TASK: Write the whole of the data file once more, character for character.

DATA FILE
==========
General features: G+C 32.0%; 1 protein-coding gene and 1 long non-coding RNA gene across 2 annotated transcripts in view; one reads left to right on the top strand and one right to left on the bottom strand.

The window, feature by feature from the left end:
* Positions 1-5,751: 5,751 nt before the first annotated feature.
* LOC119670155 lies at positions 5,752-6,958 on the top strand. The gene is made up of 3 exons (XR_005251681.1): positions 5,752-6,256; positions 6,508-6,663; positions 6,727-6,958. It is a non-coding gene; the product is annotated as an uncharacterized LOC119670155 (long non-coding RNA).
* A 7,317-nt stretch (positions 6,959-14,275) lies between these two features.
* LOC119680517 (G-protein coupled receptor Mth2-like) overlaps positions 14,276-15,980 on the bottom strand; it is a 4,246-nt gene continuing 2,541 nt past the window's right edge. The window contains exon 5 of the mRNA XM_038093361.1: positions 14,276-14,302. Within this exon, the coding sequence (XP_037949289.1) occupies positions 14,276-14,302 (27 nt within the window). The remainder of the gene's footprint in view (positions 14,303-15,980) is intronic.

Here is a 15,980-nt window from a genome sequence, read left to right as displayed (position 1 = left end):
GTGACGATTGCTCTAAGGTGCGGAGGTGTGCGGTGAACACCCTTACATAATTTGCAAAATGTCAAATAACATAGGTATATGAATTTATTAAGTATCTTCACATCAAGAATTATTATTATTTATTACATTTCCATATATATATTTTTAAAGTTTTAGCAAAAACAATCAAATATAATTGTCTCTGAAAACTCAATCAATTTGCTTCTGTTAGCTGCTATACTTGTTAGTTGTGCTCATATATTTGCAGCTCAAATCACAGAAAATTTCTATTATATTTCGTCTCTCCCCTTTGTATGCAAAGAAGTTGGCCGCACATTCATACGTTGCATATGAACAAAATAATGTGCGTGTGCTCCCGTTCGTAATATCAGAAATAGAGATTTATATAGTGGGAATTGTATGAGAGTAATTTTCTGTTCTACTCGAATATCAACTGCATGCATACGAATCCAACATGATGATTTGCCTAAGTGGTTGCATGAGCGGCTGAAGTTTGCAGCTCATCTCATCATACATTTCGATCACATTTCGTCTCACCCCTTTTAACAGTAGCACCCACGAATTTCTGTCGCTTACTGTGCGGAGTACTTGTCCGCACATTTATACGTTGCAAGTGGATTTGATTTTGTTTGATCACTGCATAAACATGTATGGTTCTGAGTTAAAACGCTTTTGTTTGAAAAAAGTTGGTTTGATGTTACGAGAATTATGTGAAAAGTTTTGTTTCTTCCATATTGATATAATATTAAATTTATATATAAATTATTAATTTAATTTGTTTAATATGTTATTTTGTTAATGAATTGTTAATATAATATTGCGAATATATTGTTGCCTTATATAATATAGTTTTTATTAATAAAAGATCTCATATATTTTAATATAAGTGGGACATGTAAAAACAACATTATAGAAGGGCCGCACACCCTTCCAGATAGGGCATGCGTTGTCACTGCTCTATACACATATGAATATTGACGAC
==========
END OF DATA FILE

General features: G+C 32.0%; 1 protein-coding gene and 1 long non-coding RNA gene across 2 annotated transcripts in view; one reads left to right on the top strand and one right to left on the bottom strand.

The window, feature by feature from the left end:
* Positions 1-5,751: 5,751 nt before the first annotated feature.
* LOC119670155 lies at positions 5,752-6,958 on the top strand. The gene is made up of 3 exons (XR_005251681.1): positions 5,752-6,256; positions 6,508-6,663; positions 6,727-6,958. It is a non-coding gene; the product is annotated as an uncharacterized LOC119670155 (long non-coding RNA).
* A 7,317-nt stretch (positions 6,959-14,275) lies between these two features.
* LOC119680517 (G-protein coupled receptor Mth2-like) overlaps positions 14,276-15,980 on the bottom strand; it is a 4,246-nt gene continuing 2,541 nt past the window's right edge. The window contains exon 5 of the mRNA XM_038093361.1: positions 14,276-14,302. Within this exon, the coding sequence (XP_037949289.1) occupies positions 14,276-14,302 (27 nt within the window). The remainder of the gene's footprint in view (positions 14,303-15,980) is intronic.

Here is a 15,980-nt window from a genome sequence, read left to right as displayed (position 1 = left end):
GTGACGATTGCTCTAAGGTGCGGAGGTGTGCGGTGAACACCCTTACATAATTTGCAAAATGTCAAATAACATAGGTATATGAATTTATTAAGTATCTTCACATCAAGAATTATTATTATTTATTACATTTCCATATATATATTTTTAAAGTTTTAGCAAAAACAATCAAATATAATTGTCTCTGAAAACTCAATCAATTTGCTTCTGTTAGCTGCTATACTTGTTAGTTGTGCTCATATATTTGCAGCTCAAATCACAGAAAATTTCTATTATATTTCGTCTCTCCCCTTTGTATGCAAAGAAGTTGGCCGCACATTCATACGTTGCATATGAACAAAATAATGTGCGTGTGCTCCCGTTCGTAATATCAGAAATAGAGATTTATATAGTGGGAATTGTATGAGAGTAATTTTCTGTTCTACTCGAATATCAACTGCATGCATACGAATCCAACATGATGATTTGCCTAAGTGGTTGCATGAGCGGCTGAAGTTTGCAGCTCATCTCATCATACATTTCGATCACATTTCGTCTCACCCCTTTTAACAGTAGCACCCACGAATTTCTGTCGCTTACTGTGCGGAGTACTTGTCCGCACATTTATACGTTGCAAGTGGATTTGATTTTGTTTGATCACTGCATAAACATGTATGGTTCTGAGTTAAAACGCTTTTGTTTGAAAAAAGTTGGTTTGATGTTACGAGAATTATGTGAAAAGTTTTGTTTCTTCCATATTGATATAATATTAAATTTATATATAAATTATTAATTTAATTTGTTTAATATGTTATTTTGTTAATGAATTGTTAATATAATATTGCGAATATATTGTTGCCTTATATAATATAGTTTTTATTAATAAAAGATCTCATATATTTTAATATAAGTGGGACATGTAAAAACAACATTATAGAAGGGCCGCACACCCTTCCAGATAGGGCATGCGTTGTCACTGCTCTATACACATATGAATATTGACGAC